Starting her doubles career with junior Lacey Cohen, Page went 1-1. The duo lost their first match 8-5 before rebounding with an 8-4 victory. Page teamed with junior Viola Lugmayr for a second doubles victory 8-5. The new pairing is something that Meredith feels will stick, pairing Page and Lugmayr for the foreseeable future. With the first invitational of her collegiate career now in the rear-view window, Page can pinpoint areas of weakness in order to improve her craft before Pennsylvania State Athletic Conference (PSAC) play rolls around on the last weekend of September. “Slowing down. Getting more control. Not losing quickly, that’s the best way I can put it. The mental part of the game is going to be a big factor for her. She has all the tools, it’s getting her to slow down and analyze the opponents she is playing,” Meredith said.
With the technical points of her game already fine-tuned, Page simply needs more matches under her belt. The ITA Atlantic Regionals Championship this weekend followed by a home contest with Daemen College the following Sunday present the freshman star a prime opportunity to gain the valuable experience she needs before pivotal fall match-ups with PSAC foes.
Being compared to former world number one player, seven-time Grand Slam champion, John McEnroe, even being mentioned in the same breath as the legend, is one of the highest honors in tennis. A freshman with six games of collegiate experience would not seem to be the ideal candidate but Meredith feels as though Page’s game compares favorably to the tennis legend’s style of play.
“She is a server volleyer. Which nowadays is her weapon, that’s what sets her apart from a lot people out there. She comes in and knows how to serve and volley where a lot of kids sit back and grind out points. She’ll go out there and attack and because that’s so rare…,” Meredith said, trying to find the right words. “The best way I can put it is John McEnroe going against [Bjorn] Borg. That’s Lois’ niche right now, she’s a server volley attacker and once we get her a little more comfortable and a little more consistent, so she can attack…you know, that’s what sets her apart.”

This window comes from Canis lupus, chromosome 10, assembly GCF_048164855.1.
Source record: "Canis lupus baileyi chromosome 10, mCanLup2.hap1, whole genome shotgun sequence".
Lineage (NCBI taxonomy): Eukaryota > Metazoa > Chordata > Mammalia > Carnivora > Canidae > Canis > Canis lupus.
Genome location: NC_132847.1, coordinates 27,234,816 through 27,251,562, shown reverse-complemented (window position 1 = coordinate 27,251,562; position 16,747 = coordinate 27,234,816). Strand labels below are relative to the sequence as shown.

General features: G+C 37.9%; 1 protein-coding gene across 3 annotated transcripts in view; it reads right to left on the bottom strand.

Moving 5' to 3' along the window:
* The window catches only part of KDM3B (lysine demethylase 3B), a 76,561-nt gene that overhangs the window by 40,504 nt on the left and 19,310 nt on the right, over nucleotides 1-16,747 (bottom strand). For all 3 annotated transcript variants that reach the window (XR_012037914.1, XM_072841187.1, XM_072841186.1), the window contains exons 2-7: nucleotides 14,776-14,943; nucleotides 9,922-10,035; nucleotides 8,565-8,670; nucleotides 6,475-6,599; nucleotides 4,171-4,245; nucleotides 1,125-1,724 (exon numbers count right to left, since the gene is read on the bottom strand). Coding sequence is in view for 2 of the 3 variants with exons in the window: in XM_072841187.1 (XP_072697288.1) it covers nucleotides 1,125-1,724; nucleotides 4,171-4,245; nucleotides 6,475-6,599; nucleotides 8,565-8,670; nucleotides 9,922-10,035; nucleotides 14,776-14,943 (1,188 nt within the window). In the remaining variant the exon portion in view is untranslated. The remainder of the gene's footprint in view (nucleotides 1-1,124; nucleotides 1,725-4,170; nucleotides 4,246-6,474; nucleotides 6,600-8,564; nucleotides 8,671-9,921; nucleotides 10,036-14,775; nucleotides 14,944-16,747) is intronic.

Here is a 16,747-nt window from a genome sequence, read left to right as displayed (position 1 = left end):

Meredith knows how Lois Page is capable of performing this season, now he needs Lois to become more comfortable and figure it out for herself.
“As she becomes more comfortable, we’re going to see her coming into her own and become the player that is there. Trust me, it’s there, it’s just going to take some getting her there,” Meredith said.
In the end, regardless of unfair expectations or sky-high hopes, Lois Page is just happy to be able to play some tennis.
“Definitely playing more matches,” Page said, laughing happily about her hopes for this season. “I’m quite competitive so that’s good. I want to win a bit more.”